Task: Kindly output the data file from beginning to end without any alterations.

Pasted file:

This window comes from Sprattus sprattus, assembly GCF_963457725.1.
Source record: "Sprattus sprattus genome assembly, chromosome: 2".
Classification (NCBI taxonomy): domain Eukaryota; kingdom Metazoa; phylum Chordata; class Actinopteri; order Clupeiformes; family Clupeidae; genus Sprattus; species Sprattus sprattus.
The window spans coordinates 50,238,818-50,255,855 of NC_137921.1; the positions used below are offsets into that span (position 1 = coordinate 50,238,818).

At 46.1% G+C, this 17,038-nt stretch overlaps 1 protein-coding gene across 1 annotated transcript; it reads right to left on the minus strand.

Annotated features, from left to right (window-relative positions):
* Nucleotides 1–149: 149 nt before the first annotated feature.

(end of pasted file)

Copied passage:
This window comes from Sprattus sprattus, assembly GCF_963457725.1.
Source record: "Sprattus sprattus genome assembly, chromosome: 2".
Classification (NCBI taxonomy): domain Eukaryota; kingdom Metazoa; phylum Chordata; class Actinopteri; order Clupeiformes; family Clupeidae; genus Sprattus; species Sprattus sprattus.
The window spans coordinates 50,238,818-50,255,855 of NC_137921.1; the positions used below are offsets into that span (position 1 = coordinate 50,238,818).

At 46.1% G+C, this 17,038-nt stretch overlaps 1 protein-coding gene across 1 annotated transcript; it reads right to left on the minus strand.

Annotated features, from left to right (window-relative positions):
* Nucleotides 1–149: 149 nt before the first annotated feature.